How the body resists SARS-CoV-2
An Australian research team documented for the first time how the immune system defends itself against the new corona virus. The researchers found that the human immune system is surprisingly well prepared for novel pathogens such as SARS-CoV-2.
Researchers at the Peter Doherty Institute for Infection and Immunity in Melbourne, Australia, carried out detailed studies on one of the first patients to develop COVID-19 in Australia. The research team paid particular attention to how the immune system reacts to the new disease. It turned out that the body is not as defenseless as initially thought. The results were recently presented in the renowned journal “Nature Medicine”.
Who is the patient?
The patient examined was a 47-year-old woman who returned from the particularly badly affected city of Wuhan in China. Eleven days after entering the country, she developed symptoms such as fatigue, sore throat, dry cough, stabbing chest pain when inhaled, slight difficulty in breathing and fever. Otherwise the patient was healthy and did not suffer from any underlying illness. The victim was treated in a clinic in Melbourne.
The treating team took blood samples at four different times during the course of the disease and analyzed them. This enabled mapping to show the body’s ability to fight the new virus and recover from the infection.
Flu experiences helped with the documentation
“We examined the full range of the immune response in this patient, using the knowledge that we have built up over many years by examining the immune response in patients who have been hospitalized with flu,” explains Dr. Oanh Nguyen, one of the study’s authors. According to the researchers, this is the first time that a broad immune response to COVID-19 has been reported.
Recovery could be predicted
“Three days after the patient was admitted, we saw large populations of several immune cells, which are often a clear sign of recovery during a seasonal flu infection, so we predicted that the patient would recover in three days, whichever happened,” explains Nguyen.
The body was able to defeat COVID-19 in seven days
A team led by Katherine Kedzierska, laboratory manager at the Doherty Institute, managed to map the exact immunological response to SARS-CoV-2. Accordingly, the first sign of a measurable immune response was an increase in antibody-producing cells. These were detectable on the seventh day after the onset of the disease. At this point, the detectable viruses had already disappeared from the smears. This rise peaked on the eighth day.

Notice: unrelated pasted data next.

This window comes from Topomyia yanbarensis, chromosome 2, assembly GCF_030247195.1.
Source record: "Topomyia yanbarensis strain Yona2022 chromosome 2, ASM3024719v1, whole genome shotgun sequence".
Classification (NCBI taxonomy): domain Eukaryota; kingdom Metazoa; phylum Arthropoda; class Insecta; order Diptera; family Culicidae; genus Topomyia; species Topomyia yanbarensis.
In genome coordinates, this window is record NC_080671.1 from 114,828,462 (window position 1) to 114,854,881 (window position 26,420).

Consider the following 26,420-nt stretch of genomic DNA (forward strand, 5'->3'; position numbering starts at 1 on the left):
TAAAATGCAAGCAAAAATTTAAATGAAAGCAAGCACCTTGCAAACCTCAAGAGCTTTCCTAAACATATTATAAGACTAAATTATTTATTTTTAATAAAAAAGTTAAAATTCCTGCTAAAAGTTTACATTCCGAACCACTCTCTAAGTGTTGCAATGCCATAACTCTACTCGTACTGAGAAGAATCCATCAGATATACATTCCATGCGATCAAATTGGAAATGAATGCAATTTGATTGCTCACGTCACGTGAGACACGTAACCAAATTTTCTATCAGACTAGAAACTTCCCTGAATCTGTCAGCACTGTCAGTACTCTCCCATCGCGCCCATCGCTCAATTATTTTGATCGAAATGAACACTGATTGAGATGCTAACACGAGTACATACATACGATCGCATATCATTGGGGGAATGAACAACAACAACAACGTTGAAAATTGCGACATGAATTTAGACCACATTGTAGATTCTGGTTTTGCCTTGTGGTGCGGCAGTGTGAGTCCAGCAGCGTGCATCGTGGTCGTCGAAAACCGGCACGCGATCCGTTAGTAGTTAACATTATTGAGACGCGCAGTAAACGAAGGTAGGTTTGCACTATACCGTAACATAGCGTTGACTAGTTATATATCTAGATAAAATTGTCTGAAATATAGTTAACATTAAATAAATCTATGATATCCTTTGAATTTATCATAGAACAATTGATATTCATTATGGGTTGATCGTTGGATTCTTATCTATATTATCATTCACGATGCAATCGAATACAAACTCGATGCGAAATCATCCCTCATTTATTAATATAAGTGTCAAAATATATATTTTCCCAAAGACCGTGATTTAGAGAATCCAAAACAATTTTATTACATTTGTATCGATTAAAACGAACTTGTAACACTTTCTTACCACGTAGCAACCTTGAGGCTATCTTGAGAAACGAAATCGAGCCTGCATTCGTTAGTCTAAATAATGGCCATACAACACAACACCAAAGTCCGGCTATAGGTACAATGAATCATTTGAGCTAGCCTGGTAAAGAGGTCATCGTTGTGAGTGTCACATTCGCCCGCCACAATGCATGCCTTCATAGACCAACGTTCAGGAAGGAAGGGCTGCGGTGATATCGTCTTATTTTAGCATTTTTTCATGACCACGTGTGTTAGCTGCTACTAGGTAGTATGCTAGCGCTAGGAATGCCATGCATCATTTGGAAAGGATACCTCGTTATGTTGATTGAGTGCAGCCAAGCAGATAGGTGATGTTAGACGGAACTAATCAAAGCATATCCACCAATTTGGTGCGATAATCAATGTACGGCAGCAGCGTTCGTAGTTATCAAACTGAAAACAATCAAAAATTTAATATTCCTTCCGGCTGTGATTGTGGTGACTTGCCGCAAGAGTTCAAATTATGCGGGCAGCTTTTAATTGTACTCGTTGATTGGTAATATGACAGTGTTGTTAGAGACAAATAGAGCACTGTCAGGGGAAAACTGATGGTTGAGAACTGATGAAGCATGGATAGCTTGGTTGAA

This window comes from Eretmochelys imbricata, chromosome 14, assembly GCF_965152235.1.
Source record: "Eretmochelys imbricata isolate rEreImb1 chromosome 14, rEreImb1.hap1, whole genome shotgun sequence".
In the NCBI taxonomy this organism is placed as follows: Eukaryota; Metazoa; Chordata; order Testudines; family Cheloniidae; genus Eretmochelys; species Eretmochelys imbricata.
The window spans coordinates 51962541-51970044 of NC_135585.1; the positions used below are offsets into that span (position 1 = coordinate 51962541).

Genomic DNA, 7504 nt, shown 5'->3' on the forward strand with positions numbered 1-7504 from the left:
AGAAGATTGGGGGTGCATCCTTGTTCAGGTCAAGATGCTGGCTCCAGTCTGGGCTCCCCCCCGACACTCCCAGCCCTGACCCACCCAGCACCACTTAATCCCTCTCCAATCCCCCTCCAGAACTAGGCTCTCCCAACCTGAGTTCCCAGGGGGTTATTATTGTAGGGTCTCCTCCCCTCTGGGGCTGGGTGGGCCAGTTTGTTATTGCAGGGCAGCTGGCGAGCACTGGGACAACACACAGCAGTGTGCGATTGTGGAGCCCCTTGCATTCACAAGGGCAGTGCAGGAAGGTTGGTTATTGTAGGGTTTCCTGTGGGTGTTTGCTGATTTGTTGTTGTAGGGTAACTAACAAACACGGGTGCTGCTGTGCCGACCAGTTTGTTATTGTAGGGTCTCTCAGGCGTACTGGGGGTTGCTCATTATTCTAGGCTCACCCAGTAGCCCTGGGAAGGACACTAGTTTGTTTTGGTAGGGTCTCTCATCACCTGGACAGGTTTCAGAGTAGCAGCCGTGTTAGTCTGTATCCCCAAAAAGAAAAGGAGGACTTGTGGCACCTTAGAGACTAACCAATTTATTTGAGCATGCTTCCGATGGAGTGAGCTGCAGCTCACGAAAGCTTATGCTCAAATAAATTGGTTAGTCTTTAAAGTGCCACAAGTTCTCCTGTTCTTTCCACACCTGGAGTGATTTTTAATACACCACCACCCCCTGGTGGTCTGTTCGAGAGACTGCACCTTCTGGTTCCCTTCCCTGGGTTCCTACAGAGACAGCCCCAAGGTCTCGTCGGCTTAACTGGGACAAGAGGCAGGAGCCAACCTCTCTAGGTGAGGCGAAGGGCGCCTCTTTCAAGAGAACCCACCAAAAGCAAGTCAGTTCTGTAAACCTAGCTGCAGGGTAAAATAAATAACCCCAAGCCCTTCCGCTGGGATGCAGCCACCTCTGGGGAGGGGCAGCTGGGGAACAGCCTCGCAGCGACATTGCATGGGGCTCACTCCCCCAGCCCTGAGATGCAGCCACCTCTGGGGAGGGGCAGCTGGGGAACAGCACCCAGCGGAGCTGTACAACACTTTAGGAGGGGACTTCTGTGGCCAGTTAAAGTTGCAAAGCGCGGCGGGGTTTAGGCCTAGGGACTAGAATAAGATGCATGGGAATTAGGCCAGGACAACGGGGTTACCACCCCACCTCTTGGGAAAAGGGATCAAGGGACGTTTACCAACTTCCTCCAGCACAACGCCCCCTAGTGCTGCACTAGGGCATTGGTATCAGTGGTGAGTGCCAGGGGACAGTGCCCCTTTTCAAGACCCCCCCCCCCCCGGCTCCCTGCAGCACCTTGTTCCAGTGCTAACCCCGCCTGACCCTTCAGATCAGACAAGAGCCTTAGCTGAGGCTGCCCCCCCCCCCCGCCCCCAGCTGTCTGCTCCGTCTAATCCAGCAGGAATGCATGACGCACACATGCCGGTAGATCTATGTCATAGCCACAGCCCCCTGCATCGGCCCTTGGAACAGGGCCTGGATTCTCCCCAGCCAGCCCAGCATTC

This is how the immune system defends itself against SARS-CoV-2
According to the researchers, during the period in which antibody-producing cells rose, there was also an increase in follicular T helper cells, which are essential for the sustained production of highly effective antibodies. In addition, an increase in CD8-positive T cells has been documented, the task of which is to destroy infectious cells. It was also observed that the so-called CD4 cells, which also belong to the T helper cells, rose.
At the same time, the number of so-called monocytes (CD16 + CD14 +) in the blood, which are able to penetrate tissue and then turn into macrophages (phagocytes), decreased. According to laboratory manager Kedzierska, this is a sign that these cells are being increasingly recruited to eliminate the consequences of pneumonia.
Flu-like immune response
“We have shown that although COVID-19 is caused by a new virus, in an otherwise healthy person, a robust immune response across different cell types is associated with clinical recovery, similar to the flu,” sums up Professor Kedzierska. This is an incredible step forward in understanding what drives the recovery of COVID-19.
Great progress in understanding the disease
Researchers and health professionals can use the mechanisms outlined to understand immune responses in larger COVID-19 cohorts and to identify what is missing from those who have fatal consequences. The research team hopes that these findings will provide the basis for understanding why some people die from COVID-19 and others show almost no symptoms. (vb)
Graduate editor (FH) Volker Blasek
- Peter Doherty Institute: COVID-19: the immune system can fight back (published: March 17th, 2020), doherty.edu.au
- Katherine Kedzierska, Irani Thevarajan, Thi H. O. Nguyen, et al .: Breadth of concomitant immune responses prior to patient recovery: a case report of non-severe COVID-19; in: Nature Medicine, 2020, nature.com
This article contains general information only and should not be used for self-diagnosis or treatment. He can not substitute a visit at the doctor.